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Rt Hon Sir Reginald Dorman-Smith

Colonel Sir Reginald Hugh Dorman-Smith, GBE (10 March 1899[1] – 20 March 1977[2]) was an Anglo-Irish diplomat, soldier and politician in the British Empire.

Early life and politics

Dorman-Smith was educated at Harrow School and then went to the Royal Military College at Sandhurst. After serving in the army, he continued his career with a strong interest in agriculture, becoming president of the National Farmers Union (the NFU) at the age of 32, and then later Minister of Agriculture. He was first elected as a Member of Parliament (MP) for Petersfield in the 1935 general election as one of a handful of MPs sponsored by the NFU and served as the Union's president for the next few years.

In the late 1930s, the British Government's agricultural policy came in for heavy criticism from the NFU, Parliament and the Press and in January 1939 Prime Minister Neville Chamberlain took the bold step of appointing Dorman-Smith as Minister of Agriculture. In October 1940 Dorman-Smith instigated the Government's Dig for Victory campaign, aimed at increasing food production from allotments. However, when Chamberlain fell, Dorman-Smith was not included in the government of his successor, Winston Churchill.

Dorman-Smith was referred to in the book "Guilty Men" by Michael Foot, Frank Owen and Peter Howard (writing under the pseudonym 'Cato'), published in 1940 as an attack on public figures for their failure to re-arm and their appeasement of Nazi Germany.[3]

Governor of Burma

Dorman-Smith was appointed as His Excellency The 2nd Governor of Burma from 6 May 1941 to 31 August 1946, and was therefore in office at the time of the Japanese invasion - and was expelled from the country by the Japanese. Between May 1942 and Oct 1945 he was in exile at Simla, India. In October 1943, Dorman-Smith made a speech in London before the East Indian Association. His speech lamented the fact that while the British had talked for years about self-government and reform in Asia, they had delivered very little of it which had damaged their credibility. He said:

"Neither our word nor our intentions are trusted in that part of the globe ... We have fed such countries as Burma on political formulae until they are sick at the very sight and sound of a formula, which has come, as far as my experience shows, to be looked upon as a very British means of avoiding a definite course of action."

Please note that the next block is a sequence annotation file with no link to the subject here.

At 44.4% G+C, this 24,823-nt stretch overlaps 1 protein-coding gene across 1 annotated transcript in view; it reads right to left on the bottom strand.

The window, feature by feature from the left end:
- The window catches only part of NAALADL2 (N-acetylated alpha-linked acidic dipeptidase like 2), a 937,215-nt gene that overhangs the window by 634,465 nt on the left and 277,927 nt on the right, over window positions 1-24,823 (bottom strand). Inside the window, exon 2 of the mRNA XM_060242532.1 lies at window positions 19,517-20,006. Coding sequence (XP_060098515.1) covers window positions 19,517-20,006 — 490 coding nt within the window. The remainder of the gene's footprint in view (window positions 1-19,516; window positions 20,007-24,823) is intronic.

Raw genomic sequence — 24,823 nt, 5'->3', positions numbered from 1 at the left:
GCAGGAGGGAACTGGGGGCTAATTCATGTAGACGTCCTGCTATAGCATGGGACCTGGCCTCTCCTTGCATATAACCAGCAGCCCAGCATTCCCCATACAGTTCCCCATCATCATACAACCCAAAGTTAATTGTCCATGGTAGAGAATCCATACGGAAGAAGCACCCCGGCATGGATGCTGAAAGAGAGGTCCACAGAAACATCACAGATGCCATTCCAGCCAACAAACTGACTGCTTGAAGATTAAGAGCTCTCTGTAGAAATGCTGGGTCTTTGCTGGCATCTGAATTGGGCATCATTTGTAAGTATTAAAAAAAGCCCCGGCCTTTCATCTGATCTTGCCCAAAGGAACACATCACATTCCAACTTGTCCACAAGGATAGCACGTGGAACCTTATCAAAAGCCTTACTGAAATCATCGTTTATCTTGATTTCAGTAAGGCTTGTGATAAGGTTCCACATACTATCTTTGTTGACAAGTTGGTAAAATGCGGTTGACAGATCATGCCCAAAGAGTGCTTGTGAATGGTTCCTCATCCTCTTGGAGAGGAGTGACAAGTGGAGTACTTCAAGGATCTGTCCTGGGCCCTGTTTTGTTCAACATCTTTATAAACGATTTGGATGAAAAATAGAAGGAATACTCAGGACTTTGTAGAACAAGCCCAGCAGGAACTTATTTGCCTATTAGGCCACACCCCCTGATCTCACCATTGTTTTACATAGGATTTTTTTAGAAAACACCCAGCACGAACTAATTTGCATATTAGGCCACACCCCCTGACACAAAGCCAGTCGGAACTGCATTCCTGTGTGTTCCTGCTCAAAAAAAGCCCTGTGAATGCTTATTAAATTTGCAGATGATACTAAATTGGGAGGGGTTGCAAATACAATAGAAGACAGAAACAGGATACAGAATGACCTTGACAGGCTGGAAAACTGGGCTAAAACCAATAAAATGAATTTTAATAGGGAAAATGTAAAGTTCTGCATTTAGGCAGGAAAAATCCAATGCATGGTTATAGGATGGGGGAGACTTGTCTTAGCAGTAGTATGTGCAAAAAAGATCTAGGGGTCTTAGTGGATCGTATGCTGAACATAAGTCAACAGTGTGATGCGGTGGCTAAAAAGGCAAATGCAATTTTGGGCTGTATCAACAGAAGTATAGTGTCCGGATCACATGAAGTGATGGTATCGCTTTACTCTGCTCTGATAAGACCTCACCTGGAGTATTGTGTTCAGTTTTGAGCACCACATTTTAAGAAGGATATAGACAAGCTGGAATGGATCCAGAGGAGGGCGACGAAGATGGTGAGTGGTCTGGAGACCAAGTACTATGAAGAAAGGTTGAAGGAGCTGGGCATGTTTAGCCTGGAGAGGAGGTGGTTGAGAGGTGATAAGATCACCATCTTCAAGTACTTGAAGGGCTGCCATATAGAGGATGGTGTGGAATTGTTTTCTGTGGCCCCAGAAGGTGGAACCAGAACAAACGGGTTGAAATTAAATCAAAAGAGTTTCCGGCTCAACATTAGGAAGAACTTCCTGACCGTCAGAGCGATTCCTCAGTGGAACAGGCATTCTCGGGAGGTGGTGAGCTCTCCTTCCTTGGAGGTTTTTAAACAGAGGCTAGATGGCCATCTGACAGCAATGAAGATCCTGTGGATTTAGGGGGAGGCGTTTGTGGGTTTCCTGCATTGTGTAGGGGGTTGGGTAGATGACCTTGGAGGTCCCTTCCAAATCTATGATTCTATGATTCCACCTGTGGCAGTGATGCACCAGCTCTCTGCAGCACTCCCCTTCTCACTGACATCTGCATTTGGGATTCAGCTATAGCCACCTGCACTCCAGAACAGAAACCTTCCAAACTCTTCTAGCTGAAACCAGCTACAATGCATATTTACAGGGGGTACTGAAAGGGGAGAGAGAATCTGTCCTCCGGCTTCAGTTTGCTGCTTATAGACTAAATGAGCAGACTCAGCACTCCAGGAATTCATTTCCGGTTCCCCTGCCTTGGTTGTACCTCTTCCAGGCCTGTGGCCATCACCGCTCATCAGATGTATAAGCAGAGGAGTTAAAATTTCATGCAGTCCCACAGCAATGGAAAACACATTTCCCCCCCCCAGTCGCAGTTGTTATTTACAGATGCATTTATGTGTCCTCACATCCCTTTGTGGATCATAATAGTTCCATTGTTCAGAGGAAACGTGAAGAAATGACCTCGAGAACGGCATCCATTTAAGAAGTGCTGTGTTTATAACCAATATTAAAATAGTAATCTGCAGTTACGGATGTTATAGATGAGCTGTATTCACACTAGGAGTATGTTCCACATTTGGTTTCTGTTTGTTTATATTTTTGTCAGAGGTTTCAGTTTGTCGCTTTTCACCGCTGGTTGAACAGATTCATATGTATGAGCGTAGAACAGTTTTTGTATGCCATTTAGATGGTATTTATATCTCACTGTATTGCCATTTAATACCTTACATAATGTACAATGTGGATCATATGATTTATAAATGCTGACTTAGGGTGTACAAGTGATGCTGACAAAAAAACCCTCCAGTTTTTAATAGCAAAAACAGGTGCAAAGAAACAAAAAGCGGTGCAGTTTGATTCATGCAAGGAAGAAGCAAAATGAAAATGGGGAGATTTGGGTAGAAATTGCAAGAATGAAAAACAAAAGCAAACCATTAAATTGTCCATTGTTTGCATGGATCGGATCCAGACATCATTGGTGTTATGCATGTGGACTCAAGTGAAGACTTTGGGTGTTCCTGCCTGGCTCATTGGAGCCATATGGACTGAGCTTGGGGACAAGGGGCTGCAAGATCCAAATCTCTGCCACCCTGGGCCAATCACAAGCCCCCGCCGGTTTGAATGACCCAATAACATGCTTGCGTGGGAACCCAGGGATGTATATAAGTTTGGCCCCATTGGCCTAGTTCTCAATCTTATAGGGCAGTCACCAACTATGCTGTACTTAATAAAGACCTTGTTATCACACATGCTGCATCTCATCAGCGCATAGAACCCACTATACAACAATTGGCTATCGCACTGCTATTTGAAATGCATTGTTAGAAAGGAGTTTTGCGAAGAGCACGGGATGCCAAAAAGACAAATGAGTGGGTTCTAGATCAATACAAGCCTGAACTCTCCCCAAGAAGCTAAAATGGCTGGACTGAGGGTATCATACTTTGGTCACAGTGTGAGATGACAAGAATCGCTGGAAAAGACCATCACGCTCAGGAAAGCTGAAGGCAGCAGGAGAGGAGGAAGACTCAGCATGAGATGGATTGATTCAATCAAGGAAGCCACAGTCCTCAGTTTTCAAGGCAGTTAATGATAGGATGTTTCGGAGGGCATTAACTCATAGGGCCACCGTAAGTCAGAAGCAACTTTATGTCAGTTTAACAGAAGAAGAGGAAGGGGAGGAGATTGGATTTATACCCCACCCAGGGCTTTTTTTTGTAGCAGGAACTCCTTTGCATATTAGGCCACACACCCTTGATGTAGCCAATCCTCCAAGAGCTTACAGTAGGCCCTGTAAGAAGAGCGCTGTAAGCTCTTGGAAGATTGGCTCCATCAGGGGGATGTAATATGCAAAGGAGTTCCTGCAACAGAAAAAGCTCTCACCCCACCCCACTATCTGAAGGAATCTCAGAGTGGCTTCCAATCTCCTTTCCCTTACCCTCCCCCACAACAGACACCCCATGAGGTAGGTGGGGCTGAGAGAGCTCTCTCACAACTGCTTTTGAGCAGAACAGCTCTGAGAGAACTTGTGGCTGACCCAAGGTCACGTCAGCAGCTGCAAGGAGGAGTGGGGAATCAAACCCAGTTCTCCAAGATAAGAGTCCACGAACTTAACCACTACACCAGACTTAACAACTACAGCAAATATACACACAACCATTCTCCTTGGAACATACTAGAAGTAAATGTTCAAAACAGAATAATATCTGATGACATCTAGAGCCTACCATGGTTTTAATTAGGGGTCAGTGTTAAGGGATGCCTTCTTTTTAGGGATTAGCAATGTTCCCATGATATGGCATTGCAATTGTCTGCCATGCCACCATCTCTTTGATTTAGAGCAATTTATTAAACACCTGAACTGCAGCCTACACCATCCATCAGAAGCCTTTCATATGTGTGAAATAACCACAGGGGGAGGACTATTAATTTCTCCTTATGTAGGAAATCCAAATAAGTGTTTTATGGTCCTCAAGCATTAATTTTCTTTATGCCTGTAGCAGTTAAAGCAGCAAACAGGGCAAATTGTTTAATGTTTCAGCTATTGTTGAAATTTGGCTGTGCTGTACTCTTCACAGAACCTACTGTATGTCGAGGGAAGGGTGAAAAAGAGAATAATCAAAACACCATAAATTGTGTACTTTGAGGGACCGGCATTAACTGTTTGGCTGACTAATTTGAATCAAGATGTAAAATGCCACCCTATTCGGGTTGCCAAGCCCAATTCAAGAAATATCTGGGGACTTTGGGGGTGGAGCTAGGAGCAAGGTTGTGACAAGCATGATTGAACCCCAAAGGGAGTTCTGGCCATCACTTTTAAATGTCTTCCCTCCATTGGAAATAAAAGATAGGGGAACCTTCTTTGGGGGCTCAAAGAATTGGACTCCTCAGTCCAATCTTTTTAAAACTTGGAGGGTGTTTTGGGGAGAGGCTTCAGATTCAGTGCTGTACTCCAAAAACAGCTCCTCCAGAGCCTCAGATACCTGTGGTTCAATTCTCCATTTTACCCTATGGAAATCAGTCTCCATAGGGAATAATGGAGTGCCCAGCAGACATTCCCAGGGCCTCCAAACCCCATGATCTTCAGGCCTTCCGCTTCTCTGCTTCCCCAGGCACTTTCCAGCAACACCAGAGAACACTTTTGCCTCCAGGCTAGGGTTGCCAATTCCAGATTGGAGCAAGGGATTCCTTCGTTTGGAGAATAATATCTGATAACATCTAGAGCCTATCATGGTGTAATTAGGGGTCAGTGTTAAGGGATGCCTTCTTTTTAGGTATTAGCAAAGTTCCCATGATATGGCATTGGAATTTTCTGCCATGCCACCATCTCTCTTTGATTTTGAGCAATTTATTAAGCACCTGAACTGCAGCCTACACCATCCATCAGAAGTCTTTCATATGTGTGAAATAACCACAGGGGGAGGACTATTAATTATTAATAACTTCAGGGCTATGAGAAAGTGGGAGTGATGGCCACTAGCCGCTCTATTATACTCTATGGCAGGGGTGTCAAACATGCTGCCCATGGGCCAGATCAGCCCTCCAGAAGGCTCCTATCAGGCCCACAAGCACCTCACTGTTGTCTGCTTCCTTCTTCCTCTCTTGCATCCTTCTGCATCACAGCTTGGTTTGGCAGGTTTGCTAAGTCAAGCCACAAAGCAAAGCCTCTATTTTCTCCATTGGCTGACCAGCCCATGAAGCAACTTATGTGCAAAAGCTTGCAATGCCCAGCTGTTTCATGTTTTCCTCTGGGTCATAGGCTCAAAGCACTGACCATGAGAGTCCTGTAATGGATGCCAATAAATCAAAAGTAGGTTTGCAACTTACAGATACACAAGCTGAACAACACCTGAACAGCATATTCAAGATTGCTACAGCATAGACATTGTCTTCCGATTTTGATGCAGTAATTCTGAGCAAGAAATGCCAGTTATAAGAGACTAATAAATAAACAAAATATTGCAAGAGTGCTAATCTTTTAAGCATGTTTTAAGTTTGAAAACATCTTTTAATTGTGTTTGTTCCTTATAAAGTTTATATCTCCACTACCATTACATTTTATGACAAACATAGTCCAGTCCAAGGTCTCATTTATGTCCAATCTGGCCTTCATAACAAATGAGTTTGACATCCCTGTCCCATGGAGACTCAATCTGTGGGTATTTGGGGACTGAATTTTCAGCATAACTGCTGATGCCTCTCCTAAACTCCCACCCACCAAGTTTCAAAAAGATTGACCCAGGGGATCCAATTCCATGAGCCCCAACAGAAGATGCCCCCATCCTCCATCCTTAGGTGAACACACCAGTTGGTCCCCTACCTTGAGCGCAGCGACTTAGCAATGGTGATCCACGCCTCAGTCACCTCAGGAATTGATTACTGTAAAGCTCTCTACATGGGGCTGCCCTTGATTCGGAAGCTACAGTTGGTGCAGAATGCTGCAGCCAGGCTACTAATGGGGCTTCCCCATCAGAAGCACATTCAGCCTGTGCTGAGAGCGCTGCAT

The speech said that pre-war British policy on these subjects was discredited and a new credible approach was required after the war.

Major-General Sir Hubert Rance, the British military commander, took control of the country for the military after the liberation of Rangoon, but Dorman-Smith returned as governor in 1946. Dorman-Smith considered arresting Aung San for a murder he committed in 1942. In that year, Aung San had stabbed the restrained headman of Thebyugone village to death in front of a large crowd. Dorman-Smith was convinced by his superiors not to carry out the arrest.

While Dorman-Smith was back in the UK for medical reasons he was replaced by Rance, who was supported by Lord Mountbatten of Burma and fully backed a policy of immediate unconditional independence for Burma under the leadership of the AFPFL.

Simla Conference 1944

As the Governor of Burma, Sir Reginald Dorman-Smith met with Anglo-Burmese leaders in Simla in 1944, to discuss the future of the Anglo-Burmese community after the war.

The Anglo-Burmese delegates were:

  • Mr. G. Kirkham
  • Mr. H.J. Mitchell B.Fr.S.
  • Mr. J. Barrington I.C.S.
  • Mr. K.W. Foster B.C.S.
  • Mr. E.A. Franklin I.C.S
  • Mr. W.A. Gibson
  • Mrs. K. Russell
  • Mr. H. Elliott
  • Mr. C.H. Campagnac
  • Mr. J.A. Wiseham
  • Mr. J.F. Blake

One of the results of the conference was the giving of an assurance to the Anglo-Burmese community that they would be allowed to preserve their freedom of worship and allowed to teach their own religion, freedom to continue their own customs, and maintain their own language of English.

After leaving Burma, Dorman-Smith continued to take an interest in its affairs. He believed that if London had not intervened, he could have influenced the course of events in Burma so as to prevent the country from leaving the Commonwealth.


Dorman-Smith was born into an Anglo-Irish gentry family near Cootehill, County Cavan, Ireland, and was educated at Harrow and Sandhurst. He served briefly in the British Indian Army before being invalided out, then joined a volunteer battalion of the Queen's Royal Regiment (West Surrey).

One of Dorman-Smith's two brothers, Eric, was a major-general in the British Army in the Second World War. After falling out with the British establishment, he became an Irish republican sympathiser and changed his name to Dorman O'Gowan. His other brother, Victor, was a Royal Navy captain who served as a member of Combined Operations HQ during WW2.


  • Oxford Dictionary of National Biography

External links

Parliament of the United Kingdom
Preceded by
William Graham Nicholson
Member of Parliament for Petersfield
Succeeded by
George Jeffreys
Political offices
Preceded by
William Shepherd Morrison
Minister of Agriculture
Succeeded by
Robert Hudson
Government offices
Preceded by
Sir Archibald Douglas Cochrane
Governor of British Crown Colony of Burma
Succeeded by
Major-General Sir Hubert Rance

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